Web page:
22 October

(19 February 2022)
Vijay rides through the night to Jani Khel, and finds that the target did indeed pass through here – looking like a poor Pashtun tribesman. He bought a good-quality rifle and food for three or four days' travel, as well as new shoes to replace a very worn pair, using money that looks like part of the robbery. (This was on 8 October, a few days after the robbery.) He left to the east; this road eventually turns north towards Bannu.

23 October

The rest of us follow Vijay, then leave Jani Khel with him looking for tracks. There's some sign that he broke his journey in a small settlement, but didn't do anything remarkable.

24 October

Iqbal feels inspired.
Lo, for the pretender seeks anonymity; and will seek it at his home. Look at the road which the money would have taken.
We set off towards Bannu, and seem still to be on track.

25 October

Bannu's large enough that strangers are not automatically remembered. We manage to confirm that he bought a new robe here; the trail's fairly cold, though.

26 October

We carry on along the original convoy route again, going further than the site of the robbery and camping beside the river.

27 October

After more travel we arrive at Ipi, where the lookouts make no great effort to make themselves covert. They make a good show of cooperation, and mention a Rashid Hamza, a poor man who lives in the next village, Mir Ali; they saw him there last week, looking rather more prosperous and confident. One person is willing to show us where…
Ardeshir and I go round to the back of the house, and are thus not caught out when our target's influence swamps the others. So we both shoot him in the back, which helps matters. As the authorities get involved, Hannah patches him up, and with a bit of persuasion he reveals the location of his stash.

29 October

After a pause for healing, we get Rashid (and his mother, who will be gaoler and interpreter) back to Bannu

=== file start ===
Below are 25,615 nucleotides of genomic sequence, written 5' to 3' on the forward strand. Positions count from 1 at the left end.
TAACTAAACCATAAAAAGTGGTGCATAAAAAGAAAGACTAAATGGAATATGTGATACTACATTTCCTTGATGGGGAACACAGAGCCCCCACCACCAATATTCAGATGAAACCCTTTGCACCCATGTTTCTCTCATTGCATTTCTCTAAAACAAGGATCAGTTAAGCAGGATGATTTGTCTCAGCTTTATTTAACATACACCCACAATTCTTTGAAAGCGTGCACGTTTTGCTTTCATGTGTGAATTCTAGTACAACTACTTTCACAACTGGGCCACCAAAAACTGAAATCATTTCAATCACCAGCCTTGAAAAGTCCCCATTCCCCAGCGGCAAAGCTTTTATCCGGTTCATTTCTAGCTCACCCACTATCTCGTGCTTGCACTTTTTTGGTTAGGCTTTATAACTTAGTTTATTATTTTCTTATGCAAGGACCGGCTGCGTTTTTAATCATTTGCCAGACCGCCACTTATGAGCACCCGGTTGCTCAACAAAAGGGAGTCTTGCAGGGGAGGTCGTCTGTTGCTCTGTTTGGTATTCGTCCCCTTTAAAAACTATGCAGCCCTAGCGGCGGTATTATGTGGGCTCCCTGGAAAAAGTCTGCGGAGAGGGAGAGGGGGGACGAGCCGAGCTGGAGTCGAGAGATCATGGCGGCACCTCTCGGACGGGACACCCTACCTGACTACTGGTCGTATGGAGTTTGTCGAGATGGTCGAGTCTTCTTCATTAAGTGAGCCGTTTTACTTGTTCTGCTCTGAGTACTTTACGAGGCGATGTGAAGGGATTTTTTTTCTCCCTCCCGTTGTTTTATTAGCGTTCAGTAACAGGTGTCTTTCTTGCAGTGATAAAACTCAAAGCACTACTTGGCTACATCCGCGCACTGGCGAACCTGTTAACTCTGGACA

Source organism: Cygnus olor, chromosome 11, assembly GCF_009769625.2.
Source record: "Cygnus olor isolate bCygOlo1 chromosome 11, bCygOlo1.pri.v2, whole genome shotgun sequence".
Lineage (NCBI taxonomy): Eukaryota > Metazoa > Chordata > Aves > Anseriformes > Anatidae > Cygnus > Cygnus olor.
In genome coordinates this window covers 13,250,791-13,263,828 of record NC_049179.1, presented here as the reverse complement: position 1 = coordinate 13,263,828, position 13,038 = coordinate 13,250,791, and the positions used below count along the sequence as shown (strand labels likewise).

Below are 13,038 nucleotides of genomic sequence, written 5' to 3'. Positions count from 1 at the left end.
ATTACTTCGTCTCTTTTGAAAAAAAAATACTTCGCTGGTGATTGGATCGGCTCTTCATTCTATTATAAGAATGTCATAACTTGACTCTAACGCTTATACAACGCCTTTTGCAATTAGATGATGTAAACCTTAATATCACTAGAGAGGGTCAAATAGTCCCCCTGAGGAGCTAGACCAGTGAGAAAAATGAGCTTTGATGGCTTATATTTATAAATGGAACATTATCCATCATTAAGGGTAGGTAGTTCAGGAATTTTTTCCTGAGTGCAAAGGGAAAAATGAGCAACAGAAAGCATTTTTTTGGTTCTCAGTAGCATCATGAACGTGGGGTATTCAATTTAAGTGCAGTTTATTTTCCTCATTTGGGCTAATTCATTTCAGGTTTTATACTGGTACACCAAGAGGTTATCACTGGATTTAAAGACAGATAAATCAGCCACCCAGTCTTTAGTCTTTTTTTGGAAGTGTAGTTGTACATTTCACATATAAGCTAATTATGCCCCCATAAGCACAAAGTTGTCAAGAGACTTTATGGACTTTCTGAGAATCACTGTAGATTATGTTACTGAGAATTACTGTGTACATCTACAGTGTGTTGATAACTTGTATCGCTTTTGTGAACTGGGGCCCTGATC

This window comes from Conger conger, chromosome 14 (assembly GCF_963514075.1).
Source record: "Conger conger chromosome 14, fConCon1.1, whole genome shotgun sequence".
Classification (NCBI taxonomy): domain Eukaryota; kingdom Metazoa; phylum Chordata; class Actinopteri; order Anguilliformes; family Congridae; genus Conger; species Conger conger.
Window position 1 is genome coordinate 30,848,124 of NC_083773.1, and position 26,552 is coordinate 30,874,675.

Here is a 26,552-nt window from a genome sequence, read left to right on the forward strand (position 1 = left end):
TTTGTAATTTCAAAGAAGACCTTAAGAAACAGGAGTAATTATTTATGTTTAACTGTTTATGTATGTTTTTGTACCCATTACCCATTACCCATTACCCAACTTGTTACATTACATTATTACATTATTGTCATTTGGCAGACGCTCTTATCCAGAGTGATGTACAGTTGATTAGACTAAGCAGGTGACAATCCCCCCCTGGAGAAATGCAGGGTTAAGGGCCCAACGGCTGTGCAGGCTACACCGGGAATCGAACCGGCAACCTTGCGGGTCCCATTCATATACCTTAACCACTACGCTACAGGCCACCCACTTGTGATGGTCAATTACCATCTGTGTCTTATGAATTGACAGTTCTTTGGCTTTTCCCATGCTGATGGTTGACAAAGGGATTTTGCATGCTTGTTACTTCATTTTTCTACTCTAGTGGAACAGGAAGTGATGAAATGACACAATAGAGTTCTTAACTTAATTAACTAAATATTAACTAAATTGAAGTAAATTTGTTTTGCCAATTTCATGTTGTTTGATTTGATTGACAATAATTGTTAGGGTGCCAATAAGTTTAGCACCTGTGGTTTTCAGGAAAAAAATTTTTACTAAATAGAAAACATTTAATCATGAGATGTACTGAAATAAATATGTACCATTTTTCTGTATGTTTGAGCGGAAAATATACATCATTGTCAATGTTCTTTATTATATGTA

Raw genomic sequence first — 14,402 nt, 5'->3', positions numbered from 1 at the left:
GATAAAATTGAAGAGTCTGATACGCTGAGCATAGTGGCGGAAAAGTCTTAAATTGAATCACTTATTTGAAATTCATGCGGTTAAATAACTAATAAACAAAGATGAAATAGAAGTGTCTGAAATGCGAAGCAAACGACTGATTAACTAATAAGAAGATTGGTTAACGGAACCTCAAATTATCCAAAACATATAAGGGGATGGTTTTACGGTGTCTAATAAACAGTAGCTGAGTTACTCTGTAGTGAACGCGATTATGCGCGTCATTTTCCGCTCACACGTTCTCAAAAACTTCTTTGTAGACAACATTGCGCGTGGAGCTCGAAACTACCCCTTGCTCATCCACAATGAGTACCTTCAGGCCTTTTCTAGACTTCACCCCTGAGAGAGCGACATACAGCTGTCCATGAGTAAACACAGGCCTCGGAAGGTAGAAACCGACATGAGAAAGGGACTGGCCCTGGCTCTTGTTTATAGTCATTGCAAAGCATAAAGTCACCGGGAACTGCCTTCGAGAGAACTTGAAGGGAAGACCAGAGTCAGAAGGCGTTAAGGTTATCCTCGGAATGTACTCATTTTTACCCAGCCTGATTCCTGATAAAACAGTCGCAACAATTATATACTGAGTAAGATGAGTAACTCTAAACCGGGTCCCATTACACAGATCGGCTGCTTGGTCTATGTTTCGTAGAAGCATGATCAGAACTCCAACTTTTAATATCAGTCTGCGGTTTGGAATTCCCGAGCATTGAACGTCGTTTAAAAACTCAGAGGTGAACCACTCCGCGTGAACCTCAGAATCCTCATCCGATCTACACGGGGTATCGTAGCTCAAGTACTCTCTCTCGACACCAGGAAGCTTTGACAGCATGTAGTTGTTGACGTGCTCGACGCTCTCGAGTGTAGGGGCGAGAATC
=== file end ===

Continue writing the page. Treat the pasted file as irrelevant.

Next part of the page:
2 November

(19 March 2021)
and after several days' delay fly to Delhi. Parminder and I remain on guard over Rashid in hospital, while the others report in. (Rashid's mother turns out to be literate as well as well-informed; her father was a preacher.) They will be put on staff, and given a place to live and money for expenses; she'll be the interface between Rashid and anyone who might have the power actually to let him out.
Meanwhile we start planning to return the Iron Man to Tibet. The Empire is also planning to establish a flying-field at Lhasa – not for the Iron Man, but for other transport – and we can help with that. We work on learning basic Tibetan language, and mountain survival.

30 November

By the end of the month we have permission to survey, though not to overfly. Our RAF liaison, Peter Hope, seems to think he ought to be in charge; we take steps to disabuse him of this misconception. We're also getting an RAF survey party under Sergeant Howard Smith, and Imperial Service signallers to hold down a radio link; their commander, Havildar Dalgun Singh, has met Vijay before. And of course the Buddhist mystics.

1 December

We change trains at Kolkata and proceed north, as Hannah tries to avoid Hope's society and instead work on her hangover. We make multiple trips from Darjeeling to Gangtok, and Vijay and Hannah go ahead to warn Gould. We proceed to add missing equipment, and plot a route from Gangtok to Lhasa, using river valleys for ease of navigation and so as not to push altitude limits. The Imperial Service signallers stay in Gangtok.

13 December

We set out along the route; it's quite hard going, as well as thin air.

18 December

Hope breaks his collarbone falling off his horse, we move him by litter.

24 December

We take a break at a road junction (and village by courtesy) at Redan'gang, to give Hope a chance to recover a bit (and rest a little ourselves). Later; we pass along the shores of Lake Yamdrok.


15 January

We reach the outskirts of Lhasa, find a place to stay, make contact with the British representative here and explain our mission. We are clearly treading on eggshells here.